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Full Online Book HomeLong StoriesLeila; Or, The Siege Of Granada - Book 1 - Chapter 4. The Father And Daughter
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Leila; Or, The Siege Of Granada - Book 1 - Chapter 4. The Father And Daughter Post by :jasonroland Category :Long Stories Author :Edward Bulwer-lytton Date :May 2012 Read :3545

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Leila; Or, The Siege Of Granada - Book 1 - Chapter 4. The Father And Daughter

BOOK I CHAPTER IV. THE FATHER AND DAUGHTER

The chamber into which Leila retreated bore out the character she had given of the interior of her home. The fashion of its ornament and decoration was foreign to that adopted by the Moors of Granada. It had a more massive and, if we may use the term, Egyptian gorgeousness. The walls were covered with the stuffs of the East, stiff with gold, embroidered upon ground of the deepest purple; strange characters, apparently in some foreign tongue, were wrought in the tesselated cornices and on the heavy ceiling, which was supported by square pillars, round which were twisted serpents of gold and enamel, with eyes to which enormous emeralds gave a green and lifelike glare: various scrolls and musical instruments lay scattered upon marble tables: and a solitary lamp of burnished silver cast a dim and subdued light around the chamber. The effect of the whole, though splendid, was gloomy, strange, and oppressive, and rather suited to the thick and cave-like architecture which of old protected the inhabitants of Thebes and Memphis from the rays of the African sun, than to the transparent heaven and light pavilions of the graceful orientals of Granada.

Leila stood within this chamber, pale and breathless, with her lips apart, her hands clasped, her very soul in her ears; nor was it possible to conceive a more perfect ideal of some delicate and brilliant Peri, captured in the palace of a hostile and gloomy Genius. Her form was of the lightest shape consistent with the roundness of womanly beauty; and there was something in it of that elastic and fawnlike grace which a sculptor seeks to embody in his dreams of a being more aerial than those of earth. Her luxuriant hair was dark indeed, but a purple and glossy hue redeemed it from that heaviness of shade too common in the tresses of the Asiatics; and her complexion, naturally pale but clear and lustrous, would have been deemed fair even in the north. Her features, slightly aquiline, were formed in the rarest mould of symmetry, and her full rich lips disclosed teeth that might have shamed the pearl. But the chief charm of that exquisite countenance was in an expression of softness and purity, and intellectual sentiment, that seldom accompanies that cast of loveliness, and was wholly foreign to the voluptuous and dreamy languor of Moorish maidens; Leila had been educated, and the statue had received a soul.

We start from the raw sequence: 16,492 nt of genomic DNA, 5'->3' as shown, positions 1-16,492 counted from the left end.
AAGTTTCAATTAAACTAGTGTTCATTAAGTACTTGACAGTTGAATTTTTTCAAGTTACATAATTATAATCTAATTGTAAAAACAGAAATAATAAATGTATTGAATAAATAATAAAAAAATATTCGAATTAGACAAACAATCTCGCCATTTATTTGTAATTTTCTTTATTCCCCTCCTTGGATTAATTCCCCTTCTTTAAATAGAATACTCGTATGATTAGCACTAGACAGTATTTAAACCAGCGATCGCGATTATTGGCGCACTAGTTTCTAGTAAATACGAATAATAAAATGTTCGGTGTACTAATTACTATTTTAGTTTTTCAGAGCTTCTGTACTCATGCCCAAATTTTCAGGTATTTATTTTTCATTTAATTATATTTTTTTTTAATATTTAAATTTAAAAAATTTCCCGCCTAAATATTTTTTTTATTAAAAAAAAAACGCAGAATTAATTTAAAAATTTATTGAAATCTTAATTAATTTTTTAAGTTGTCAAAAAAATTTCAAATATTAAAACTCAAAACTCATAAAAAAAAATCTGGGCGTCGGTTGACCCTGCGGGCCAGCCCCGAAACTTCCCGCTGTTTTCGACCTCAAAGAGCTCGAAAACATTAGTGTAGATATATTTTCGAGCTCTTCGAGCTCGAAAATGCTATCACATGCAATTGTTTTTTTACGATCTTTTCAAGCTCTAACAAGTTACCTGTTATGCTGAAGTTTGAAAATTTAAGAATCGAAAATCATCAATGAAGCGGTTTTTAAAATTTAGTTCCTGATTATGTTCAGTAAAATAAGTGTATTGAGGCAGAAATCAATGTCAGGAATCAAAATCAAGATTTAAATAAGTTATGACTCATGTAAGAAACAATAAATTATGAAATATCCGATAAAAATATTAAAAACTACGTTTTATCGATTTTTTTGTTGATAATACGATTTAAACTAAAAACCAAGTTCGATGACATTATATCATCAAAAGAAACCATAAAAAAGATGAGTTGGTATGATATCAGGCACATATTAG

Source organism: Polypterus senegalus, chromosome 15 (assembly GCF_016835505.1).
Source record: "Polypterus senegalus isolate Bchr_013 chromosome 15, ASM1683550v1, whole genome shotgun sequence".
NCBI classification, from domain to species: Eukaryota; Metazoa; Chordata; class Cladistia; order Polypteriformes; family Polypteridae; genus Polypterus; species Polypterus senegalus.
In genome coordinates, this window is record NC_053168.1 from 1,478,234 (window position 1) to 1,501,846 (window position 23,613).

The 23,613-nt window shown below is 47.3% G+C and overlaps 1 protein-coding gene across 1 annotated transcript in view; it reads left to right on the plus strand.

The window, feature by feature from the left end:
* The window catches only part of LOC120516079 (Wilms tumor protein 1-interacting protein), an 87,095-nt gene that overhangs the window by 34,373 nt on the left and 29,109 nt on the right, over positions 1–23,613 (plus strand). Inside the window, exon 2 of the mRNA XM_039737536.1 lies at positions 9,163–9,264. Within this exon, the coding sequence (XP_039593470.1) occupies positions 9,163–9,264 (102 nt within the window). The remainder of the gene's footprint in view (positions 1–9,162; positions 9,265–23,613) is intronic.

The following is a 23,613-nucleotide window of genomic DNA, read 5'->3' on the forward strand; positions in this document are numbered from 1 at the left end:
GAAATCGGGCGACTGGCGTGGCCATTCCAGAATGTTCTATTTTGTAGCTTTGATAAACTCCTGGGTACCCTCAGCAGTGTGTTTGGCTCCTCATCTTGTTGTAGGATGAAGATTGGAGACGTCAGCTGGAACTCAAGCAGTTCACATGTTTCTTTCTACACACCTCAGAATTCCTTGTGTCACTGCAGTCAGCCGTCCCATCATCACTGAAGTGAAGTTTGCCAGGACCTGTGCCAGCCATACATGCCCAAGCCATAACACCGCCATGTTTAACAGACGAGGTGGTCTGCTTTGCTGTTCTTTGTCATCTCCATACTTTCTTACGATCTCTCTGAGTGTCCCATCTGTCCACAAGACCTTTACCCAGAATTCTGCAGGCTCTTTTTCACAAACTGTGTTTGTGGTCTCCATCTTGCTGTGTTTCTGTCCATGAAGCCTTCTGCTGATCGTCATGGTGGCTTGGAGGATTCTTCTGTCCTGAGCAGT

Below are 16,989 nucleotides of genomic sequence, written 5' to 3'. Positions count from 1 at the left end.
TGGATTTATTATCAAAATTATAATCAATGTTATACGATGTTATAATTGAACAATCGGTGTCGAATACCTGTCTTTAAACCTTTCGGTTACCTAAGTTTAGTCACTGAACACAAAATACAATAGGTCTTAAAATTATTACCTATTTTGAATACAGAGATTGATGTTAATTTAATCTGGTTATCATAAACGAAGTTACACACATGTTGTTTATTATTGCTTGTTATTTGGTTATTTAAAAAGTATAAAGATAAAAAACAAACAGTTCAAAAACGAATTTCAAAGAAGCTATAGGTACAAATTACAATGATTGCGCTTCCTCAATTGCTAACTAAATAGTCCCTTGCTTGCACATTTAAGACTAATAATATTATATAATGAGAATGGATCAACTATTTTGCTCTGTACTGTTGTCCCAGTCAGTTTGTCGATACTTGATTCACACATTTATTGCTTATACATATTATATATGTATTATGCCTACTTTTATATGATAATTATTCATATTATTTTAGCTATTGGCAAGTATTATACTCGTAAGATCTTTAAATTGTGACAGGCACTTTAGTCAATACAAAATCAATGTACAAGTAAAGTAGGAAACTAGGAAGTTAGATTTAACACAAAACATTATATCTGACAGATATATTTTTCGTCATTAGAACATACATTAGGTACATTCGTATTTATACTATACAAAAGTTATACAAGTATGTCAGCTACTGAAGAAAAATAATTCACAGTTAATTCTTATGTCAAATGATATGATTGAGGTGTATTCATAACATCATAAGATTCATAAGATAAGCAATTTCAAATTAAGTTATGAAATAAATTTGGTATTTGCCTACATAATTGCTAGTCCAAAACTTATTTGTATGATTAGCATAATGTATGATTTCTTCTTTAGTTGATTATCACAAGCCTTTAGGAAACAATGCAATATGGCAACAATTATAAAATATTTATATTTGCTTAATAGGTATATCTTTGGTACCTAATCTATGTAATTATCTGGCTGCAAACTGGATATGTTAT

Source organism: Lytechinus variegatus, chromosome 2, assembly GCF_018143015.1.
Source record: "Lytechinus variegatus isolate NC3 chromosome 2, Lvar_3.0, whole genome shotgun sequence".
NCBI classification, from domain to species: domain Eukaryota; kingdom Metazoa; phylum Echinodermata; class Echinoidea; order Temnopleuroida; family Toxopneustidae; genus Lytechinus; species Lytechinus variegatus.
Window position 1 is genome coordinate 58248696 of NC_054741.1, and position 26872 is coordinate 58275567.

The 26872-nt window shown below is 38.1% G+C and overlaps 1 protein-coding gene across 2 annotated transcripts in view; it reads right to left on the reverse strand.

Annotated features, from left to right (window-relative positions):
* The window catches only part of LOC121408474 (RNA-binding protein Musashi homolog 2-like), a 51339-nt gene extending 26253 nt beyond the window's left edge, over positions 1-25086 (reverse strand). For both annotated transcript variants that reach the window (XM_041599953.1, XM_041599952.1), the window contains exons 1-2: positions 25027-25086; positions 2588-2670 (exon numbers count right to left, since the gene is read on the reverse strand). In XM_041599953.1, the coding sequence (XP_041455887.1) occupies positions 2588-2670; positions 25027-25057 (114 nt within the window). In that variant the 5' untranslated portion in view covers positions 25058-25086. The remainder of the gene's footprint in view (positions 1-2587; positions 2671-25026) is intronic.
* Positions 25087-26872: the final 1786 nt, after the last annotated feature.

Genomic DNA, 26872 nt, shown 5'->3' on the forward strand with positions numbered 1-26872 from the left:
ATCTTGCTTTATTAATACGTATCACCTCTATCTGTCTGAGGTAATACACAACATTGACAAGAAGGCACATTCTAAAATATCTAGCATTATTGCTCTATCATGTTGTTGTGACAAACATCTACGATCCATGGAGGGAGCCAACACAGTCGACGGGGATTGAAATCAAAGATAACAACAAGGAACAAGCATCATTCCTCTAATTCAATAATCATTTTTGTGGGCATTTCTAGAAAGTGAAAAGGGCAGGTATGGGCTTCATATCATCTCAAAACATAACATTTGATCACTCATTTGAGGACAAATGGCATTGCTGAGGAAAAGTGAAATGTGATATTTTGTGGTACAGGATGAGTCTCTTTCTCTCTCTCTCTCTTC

After a few minutes of intense suspense, she again stole to the lattice, gently unclosed it, and looked forth. Far, through an opening amidst the trees, she descried for a single moment the erect and stately figure of her lover, darkening the moonshine on the sward, as now, quitting his fruitless search, he turned his lingering gaze towards the lattice of his beloved: the thick and interlacing foliage quickly hid him from her eyes; but Leila had seen enough--she turned within, and said, as grateful tears trickled clown her cheeks, and she sank on her knees upon the piled cushions of the chamber: "God of my fathers! I bless Thee--he is safe!"

"And yet (she added, as a painful thought crossed her), how may I pray for him? we kneel not to the same Divinity; and I have been taught to loathe and shudder at his creed! Alas! how will this end? Fatal was the hour when he first beheld me in yonder gardens; more fatal still the hour in which he crossed the barrier, and told Leila that she was beloved by the hero whose arm was the shelter, whose name is the blessing, of Granada. Ah, me! Ah, me!"